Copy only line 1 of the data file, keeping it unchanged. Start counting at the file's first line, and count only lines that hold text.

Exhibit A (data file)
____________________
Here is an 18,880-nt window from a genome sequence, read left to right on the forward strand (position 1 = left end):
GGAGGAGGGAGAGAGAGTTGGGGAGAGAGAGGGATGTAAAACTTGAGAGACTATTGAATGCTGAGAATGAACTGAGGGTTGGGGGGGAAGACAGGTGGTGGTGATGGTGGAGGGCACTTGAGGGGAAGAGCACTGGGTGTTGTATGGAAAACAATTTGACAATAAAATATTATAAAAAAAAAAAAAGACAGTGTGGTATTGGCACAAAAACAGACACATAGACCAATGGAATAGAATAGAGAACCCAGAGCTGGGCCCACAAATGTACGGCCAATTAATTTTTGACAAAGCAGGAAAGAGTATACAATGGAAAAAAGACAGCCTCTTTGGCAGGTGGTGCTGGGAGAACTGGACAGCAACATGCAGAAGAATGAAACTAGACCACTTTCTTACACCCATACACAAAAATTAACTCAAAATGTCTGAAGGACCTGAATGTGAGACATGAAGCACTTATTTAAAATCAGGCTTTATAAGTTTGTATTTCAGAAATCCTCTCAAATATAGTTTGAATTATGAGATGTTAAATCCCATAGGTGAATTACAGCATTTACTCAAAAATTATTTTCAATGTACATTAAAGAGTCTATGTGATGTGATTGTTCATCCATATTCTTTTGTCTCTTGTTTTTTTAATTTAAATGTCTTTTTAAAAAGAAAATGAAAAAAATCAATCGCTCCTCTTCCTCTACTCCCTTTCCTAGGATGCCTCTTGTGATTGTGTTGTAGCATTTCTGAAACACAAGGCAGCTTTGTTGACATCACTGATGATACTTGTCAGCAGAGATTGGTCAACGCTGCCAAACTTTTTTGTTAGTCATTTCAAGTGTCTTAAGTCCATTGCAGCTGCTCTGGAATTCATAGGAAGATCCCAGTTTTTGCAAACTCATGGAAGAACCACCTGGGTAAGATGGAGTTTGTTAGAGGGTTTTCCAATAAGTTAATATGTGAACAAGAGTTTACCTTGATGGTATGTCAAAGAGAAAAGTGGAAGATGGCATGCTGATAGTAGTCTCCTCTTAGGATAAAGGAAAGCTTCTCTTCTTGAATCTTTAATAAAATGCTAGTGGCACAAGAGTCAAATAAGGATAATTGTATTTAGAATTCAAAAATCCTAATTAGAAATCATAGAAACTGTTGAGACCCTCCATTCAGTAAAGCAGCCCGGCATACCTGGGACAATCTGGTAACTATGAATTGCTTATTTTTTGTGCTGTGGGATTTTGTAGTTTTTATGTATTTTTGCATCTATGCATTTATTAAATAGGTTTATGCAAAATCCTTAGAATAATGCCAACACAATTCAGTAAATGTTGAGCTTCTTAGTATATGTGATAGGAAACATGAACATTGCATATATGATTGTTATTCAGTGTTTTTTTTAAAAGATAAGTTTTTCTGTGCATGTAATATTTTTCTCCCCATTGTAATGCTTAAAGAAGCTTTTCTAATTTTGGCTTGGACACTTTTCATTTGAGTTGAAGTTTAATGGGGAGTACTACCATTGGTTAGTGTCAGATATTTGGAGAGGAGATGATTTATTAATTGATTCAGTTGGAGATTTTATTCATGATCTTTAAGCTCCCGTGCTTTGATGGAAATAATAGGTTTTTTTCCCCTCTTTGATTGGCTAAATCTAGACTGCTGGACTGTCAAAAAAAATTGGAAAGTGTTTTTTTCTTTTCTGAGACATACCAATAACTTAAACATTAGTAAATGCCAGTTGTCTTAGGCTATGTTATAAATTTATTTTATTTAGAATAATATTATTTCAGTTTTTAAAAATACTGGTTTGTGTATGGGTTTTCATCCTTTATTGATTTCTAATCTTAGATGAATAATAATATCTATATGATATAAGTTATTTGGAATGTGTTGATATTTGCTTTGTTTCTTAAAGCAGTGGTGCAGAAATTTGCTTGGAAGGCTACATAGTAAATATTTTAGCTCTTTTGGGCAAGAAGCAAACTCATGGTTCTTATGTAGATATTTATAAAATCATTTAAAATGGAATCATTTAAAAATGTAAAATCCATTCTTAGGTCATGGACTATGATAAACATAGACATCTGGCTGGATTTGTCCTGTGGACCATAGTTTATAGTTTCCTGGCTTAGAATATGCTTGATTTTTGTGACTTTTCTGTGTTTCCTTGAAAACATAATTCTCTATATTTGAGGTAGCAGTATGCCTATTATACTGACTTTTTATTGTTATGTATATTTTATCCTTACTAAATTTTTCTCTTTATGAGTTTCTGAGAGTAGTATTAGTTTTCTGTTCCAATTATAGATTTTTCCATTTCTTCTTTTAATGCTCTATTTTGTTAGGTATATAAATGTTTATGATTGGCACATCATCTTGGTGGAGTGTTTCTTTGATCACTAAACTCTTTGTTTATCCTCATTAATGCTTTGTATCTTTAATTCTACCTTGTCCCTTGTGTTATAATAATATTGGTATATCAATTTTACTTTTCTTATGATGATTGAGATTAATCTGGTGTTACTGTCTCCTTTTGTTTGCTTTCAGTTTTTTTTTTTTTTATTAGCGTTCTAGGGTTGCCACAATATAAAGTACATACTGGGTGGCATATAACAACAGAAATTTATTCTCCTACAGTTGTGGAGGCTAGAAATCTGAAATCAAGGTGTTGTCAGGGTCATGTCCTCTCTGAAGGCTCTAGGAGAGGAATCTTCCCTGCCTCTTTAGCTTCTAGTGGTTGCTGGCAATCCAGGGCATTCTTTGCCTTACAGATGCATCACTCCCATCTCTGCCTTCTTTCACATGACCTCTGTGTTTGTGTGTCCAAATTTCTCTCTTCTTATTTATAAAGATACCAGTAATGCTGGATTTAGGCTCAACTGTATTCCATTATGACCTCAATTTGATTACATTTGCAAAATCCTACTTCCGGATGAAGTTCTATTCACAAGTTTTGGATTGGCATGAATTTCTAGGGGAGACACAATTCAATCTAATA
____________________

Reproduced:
Here is an 18,880-nt window from a genome sequence, read left to right on the forward strand (position 1 = left end):